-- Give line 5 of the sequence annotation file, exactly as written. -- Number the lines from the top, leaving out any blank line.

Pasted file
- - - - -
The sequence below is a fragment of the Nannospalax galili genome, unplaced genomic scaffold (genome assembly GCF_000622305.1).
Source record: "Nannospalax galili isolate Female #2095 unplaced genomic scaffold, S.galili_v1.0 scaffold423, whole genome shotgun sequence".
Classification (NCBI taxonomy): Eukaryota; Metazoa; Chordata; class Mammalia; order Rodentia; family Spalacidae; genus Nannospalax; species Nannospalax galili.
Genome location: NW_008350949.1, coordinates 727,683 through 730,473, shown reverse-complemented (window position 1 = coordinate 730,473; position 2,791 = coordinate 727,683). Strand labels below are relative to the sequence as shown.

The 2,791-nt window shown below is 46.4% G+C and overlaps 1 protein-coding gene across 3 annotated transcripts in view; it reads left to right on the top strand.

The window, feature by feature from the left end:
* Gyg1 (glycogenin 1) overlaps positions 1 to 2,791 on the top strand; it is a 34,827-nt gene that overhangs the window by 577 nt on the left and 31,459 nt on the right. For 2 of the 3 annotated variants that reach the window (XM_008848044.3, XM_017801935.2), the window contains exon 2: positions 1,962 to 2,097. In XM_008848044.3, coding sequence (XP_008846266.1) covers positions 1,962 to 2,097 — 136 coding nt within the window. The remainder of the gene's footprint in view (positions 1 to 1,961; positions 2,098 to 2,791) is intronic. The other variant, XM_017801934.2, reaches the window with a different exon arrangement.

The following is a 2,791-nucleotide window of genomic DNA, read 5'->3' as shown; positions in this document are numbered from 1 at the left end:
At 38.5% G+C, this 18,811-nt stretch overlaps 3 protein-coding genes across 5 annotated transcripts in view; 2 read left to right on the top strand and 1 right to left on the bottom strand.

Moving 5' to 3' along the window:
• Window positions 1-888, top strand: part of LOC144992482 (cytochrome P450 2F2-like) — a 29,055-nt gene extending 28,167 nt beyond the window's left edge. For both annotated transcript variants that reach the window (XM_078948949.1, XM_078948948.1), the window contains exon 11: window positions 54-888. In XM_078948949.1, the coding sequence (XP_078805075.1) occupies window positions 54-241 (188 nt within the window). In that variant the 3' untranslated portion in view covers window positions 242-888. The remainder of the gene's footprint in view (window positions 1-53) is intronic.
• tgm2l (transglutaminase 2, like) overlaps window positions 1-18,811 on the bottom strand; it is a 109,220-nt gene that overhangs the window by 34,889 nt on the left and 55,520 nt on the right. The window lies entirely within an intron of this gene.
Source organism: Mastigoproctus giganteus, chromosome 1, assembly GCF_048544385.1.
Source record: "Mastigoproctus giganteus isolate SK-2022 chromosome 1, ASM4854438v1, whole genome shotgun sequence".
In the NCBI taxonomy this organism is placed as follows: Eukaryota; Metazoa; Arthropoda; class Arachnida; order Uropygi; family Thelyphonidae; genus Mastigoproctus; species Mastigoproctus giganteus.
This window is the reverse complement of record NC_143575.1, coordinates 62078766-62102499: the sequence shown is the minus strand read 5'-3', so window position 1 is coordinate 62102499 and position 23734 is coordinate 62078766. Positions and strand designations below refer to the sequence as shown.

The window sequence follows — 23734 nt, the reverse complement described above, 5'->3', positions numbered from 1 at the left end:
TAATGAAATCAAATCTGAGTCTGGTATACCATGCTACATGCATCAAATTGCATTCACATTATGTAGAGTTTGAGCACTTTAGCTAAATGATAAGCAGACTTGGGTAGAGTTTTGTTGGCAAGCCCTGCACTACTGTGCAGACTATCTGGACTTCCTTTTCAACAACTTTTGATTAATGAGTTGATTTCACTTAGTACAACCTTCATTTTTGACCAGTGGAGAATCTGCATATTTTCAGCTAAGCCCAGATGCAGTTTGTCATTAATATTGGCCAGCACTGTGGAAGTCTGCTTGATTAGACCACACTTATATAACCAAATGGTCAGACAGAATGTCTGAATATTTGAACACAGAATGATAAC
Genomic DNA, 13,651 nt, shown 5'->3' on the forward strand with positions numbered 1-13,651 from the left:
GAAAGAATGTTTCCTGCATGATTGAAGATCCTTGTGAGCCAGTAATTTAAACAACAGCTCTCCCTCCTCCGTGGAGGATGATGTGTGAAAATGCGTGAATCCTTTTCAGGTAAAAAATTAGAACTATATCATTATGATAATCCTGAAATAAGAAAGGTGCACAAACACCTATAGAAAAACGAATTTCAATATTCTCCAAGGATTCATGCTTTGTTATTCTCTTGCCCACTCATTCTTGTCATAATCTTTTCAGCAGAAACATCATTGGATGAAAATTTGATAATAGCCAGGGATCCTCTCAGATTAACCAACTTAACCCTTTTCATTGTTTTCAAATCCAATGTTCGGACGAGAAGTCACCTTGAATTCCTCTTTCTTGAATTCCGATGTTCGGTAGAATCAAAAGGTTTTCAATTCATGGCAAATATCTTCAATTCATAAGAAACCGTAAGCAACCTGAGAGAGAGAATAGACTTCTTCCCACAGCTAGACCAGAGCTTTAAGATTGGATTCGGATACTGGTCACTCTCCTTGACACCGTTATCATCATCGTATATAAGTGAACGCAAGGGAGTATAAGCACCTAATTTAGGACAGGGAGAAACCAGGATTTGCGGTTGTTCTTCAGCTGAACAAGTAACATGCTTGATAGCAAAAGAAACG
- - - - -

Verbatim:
The 2,791-nt window shown below is 46.4% G+C and overlaps 1 protein-coding gene across 3 annotated transcripts in view; it reads left to right on the top strand.